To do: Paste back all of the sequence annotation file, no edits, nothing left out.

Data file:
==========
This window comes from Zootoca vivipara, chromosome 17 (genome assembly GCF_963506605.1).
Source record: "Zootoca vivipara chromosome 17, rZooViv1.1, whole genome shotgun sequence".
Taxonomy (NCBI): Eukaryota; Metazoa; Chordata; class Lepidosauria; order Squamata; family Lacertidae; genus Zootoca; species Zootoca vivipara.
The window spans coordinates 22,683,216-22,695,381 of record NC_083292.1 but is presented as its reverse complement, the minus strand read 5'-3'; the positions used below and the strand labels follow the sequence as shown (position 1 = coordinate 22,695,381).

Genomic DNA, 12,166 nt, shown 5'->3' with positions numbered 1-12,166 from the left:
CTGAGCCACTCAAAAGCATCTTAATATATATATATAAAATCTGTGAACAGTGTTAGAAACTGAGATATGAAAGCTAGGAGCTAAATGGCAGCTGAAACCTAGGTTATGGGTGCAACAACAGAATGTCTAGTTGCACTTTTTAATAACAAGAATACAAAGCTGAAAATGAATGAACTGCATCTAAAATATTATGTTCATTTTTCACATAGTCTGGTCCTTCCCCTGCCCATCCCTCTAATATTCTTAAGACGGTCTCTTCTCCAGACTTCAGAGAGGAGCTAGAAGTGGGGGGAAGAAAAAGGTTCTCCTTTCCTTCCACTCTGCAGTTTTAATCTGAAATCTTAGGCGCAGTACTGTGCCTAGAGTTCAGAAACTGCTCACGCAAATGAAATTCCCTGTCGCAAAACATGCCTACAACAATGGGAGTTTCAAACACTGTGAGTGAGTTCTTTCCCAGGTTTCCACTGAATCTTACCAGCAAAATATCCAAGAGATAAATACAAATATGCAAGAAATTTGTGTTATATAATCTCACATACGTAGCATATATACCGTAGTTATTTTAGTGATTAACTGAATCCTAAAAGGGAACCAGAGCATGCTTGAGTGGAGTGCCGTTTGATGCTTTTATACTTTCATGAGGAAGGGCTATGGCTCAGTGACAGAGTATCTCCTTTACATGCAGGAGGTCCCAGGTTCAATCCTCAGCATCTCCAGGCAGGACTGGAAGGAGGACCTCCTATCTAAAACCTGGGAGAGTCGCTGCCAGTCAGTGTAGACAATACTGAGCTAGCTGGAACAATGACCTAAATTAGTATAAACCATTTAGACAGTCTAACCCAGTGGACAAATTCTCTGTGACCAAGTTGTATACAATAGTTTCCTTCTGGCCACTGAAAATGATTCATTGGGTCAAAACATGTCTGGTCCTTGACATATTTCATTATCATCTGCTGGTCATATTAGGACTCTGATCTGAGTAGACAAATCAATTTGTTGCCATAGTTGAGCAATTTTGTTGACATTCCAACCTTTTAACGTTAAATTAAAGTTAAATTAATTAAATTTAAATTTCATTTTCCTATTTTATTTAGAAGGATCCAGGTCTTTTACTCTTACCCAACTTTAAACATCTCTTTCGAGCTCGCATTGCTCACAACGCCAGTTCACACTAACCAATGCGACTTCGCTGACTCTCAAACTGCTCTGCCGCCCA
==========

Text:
This window comes from Zootoca vivipara, chromosome 17 (genome assembly GCF_963506605.1).
Source record: "Zootoca vivipara chromosome 17, rZooViv1.1, whole genome shotgun sequence".
Taxonomy (NCBI): Eukaryota; Metazoa; Chordata; class Lepidosauria; order Squamata; family Lacertidae; genus Zootoca; species Zootoca vivipara.
The window spans coordinates 22,683,216-22,695,381 of record NC_083292.1 but is presented as its reverse complement, the minus strand read 5'-3'; the positions used below and the strand labels follow the sequence as shown (position 1 = coordinate 22,695,381).

Genomic DNA, 12,166 nt, shown 5'->3' with positions numbered 1-12,166 from the left:
CTGAGCCACTCAAAAGCATCTTAATATATATATATAAAATCTGTGAACAGTGTTAGAAACTGAGATATGAAAGCTAGGAGCTAAATGGCAGCTGAAACCTAGGTTATGGGTGCAACAACAGAATGTCTAGTTGCACTTTTTAATAACAAGAATACAAAGCTGAAAATGAATGAACTGCATCTAAAATATTATGTTCATTTTTCACATAGTCTGGTCCTTCCCCTGCCCATCCCTCTAATATTCTTAAGACGGTCTCTTCTCCAGACTTCAGAGAGGAGCTAGAAGTGGGGGGAAGAAAAAGGTTCTCCTTTCCTTCCACTCTGCAGTTTTAATCTGAAATCTTAGGCGCAGTACTGTGCCTAGAGTTCAGAAACTGCTCACGCAAATGAAATTCCCTGTCGCAAAACATGCCTACAACAATGGGAGTTTCAAACACTGTGAGTGAGTTCTTTCCCAGGTTTCCACTGAATCTTACCAGCAAAATATCCAAGAGATAAATACAAATATGCAAGAAATTTGTGTTATATAATCTCACATACGTAGCATATATACCGTAGTTATTTTAGTGATTAACTGAATCCTAAAAGGGAACCAGAGCATGCTTGAGTGGAGTGCCGTTTGATGCTTTTATACTTTCATGAGGAAGGGCTATGGCTCAGTGACAGAGTATCTCCTTTACATGCAGGAGGTCCCAGGTTCAATCCTCAGCATCTCCAGGCAGGACTGGAAGGAGGACCTCCTATCTAAAACCTGGGAGAGTCGCTGCCAGTCAGTGTAGACAATACTGAGCTAGCTGGAACAATGACCTAAATTAGTATAAACCATTTAGACAGTCTAACCCAGTGGACAAATTCTCTGTGACCAAGTTGTATACAATAGTTTCCTTCTGGCCACTGAAAATGATTCATTGGGTCAAAACATGTCTGGTCCTTGACATATTTCATTATCATCTGCTGGTCATATTAGGACTCTGATCTGAGTAGACAAATCAATTTGTTGCCATAGTTGAGCAATTTTGTTGACATTCCAACCTTTTAACGTTAAATTAAAGTTAAATTAATTAAATTTAAATTTCATTTTCCTATTTTATTTAGAAGGATCCAGGTCTTTTACTCTTACCCAACTTTAAACATCTCTTTCGAGCTCGCATTGCTCACAACGCCAGTTCACACTAACCAATGCGACTTCGCTGACTCTCAAACTGCTCTGCCGCCCA